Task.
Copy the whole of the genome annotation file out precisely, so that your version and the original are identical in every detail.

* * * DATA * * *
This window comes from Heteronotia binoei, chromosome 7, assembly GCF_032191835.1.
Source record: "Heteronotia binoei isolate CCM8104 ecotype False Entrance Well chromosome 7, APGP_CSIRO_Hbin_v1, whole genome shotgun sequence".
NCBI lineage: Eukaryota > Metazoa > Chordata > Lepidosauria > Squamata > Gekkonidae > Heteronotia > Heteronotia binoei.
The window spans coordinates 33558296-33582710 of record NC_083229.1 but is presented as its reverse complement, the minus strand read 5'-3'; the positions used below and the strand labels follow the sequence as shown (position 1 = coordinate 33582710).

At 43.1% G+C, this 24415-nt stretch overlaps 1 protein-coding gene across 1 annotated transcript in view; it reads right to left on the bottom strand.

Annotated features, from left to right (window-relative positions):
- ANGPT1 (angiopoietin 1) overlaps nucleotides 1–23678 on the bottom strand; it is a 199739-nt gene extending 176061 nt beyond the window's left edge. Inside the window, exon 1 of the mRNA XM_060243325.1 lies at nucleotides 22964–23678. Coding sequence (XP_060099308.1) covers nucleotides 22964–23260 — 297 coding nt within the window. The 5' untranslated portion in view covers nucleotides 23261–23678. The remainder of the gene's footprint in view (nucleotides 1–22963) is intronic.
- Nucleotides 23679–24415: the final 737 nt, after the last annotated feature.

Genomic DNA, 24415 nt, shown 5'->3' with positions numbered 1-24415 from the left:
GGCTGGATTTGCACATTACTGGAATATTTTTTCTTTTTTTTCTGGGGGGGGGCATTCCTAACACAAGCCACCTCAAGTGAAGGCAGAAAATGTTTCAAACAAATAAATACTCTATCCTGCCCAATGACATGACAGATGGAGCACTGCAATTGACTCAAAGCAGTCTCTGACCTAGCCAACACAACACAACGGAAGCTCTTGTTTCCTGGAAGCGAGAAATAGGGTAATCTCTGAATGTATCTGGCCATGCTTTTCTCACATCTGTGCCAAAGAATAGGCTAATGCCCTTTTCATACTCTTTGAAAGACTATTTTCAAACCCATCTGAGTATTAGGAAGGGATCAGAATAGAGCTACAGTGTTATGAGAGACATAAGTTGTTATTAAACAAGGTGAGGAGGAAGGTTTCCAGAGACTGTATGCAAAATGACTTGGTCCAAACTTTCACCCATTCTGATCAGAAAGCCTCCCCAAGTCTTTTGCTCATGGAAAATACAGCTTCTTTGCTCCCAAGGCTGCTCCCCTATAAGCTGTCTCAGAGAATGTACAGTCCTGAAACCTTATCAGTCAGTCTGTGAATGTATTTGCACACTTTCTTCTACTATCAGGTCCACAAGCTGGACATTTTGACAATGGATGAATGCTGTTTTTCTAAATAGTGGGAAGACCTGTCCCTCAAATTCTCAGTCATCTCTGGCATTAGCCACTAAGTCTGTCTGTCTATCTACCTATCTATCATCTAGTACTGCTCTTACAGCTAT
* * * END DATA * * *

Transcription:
This window comes from Heteronotia binoei, chromosome 7, assembly GCF_032191835.1.
Source record: "Heteronotia binoei isolate CCM8104 ecotype False Entrance Well chromosome 7, APGP_CSIRO_Hbin_v1, whole genome shotgun sequence".
NCBI lineage: Eukaryota > Metazoa > Chordata > Lepidosauria > Squamata > Gekkonidae > Heteronotia > Heteronotia binoei.
The window spans coordinates 33558296-33582710 of record NC_083229.1 but is presented as its reverse complement, the minus strand read 5'-3'; the positions used below and the strand labels follow the sequence as shown (position 1 = coordinate 33582710).

At 43.1% G+C, this 24415-nt stretch overlaps 1 protein-coding gene across 1 annotated transcript in view; it reads right to left on the bottom strand.

Annotated features, from left to right (window-relative positions):
- ANGPT1 (angiopoietin 1) overlaps nucleotides 1–23678 on the bottom strand; it is a 199739-nt gene extending 176061 nt beyond the window's left edge. Inside the window, exon 1 of the mRNA XM_060243325.1 lies at nucleotides 22964–23678. Coding sequence (XP_060099308.1) covers nucleotides 22964–23260 — 297 coding nt within the window. The 5' untranslated portion in view covers nucleotides 23261–23678. The remainder of the gene's footprint in view (nucleotides 1–22963) is intronic.
- Nucleotides 23679–24415: the final 737 nt, after the last annotated feature.

Genomic DNA, 24415 nt, shown 5'->3' with positions numbered 1-24415 from the left:
GGCTGGATTTGCACATTACTGGAATATTTTTTCTTTTTTTTCTGGGGGGGGGCATTCCTAACACAAGCCACCTCAAGTGAAGGCAGAAAATGTTTCAAACAAATAAATACTCTATCCTGCCCAATGACATGACAGATGGAGCACTGCAATTGACTCAAAGCAGTCTCTGACCTAGCCAACACAACACAACGGAAGCTCTTGTTTCCTGGAAGCGAGAAATAGGGTAATCTCTGAATGTATCTGGCCATGCTTTTCTCACATCTGTGCCAAAGAATAGGCTAATGCCCTTTTCATACTCTTTGAAAGACTATTTTCAAACCCATCTGAGTATTAGGAAGGGATCAGAATAGAGCTACAGTGTTATGAGAGACATAAGTTGTTATTAAACAAGGTGAGGAGGAAGGTTTCCAGAGACTGTATGCAAAATGACTTGGTCCAAACTTTCACCCATTCTGATCAGAAAGCCTCCCCAAGTCTTTTGCTCATGGAAAATACAGCTTCTTTGCTCCCAAGGCTGCTCCCCTATAAGCTGTCTCAGAGAATGTACAGTCCTGAAACCTTATCAGTCAGTCTGTGAATGTATTTGCACACTTTCTTCTACTATCAGGTCCACAAGCTGGACATTTTGACAATGGATGAATGCTGTTTTTCTAAATAGTGGGAAGACCTGTCCCTCAAATTCTCAGTCATCTCTGGCATTAGCCACTAAGTCTGTCTGTCTATCTACCTATCTATCATCTAGTACTGCTCTTACAGCTAT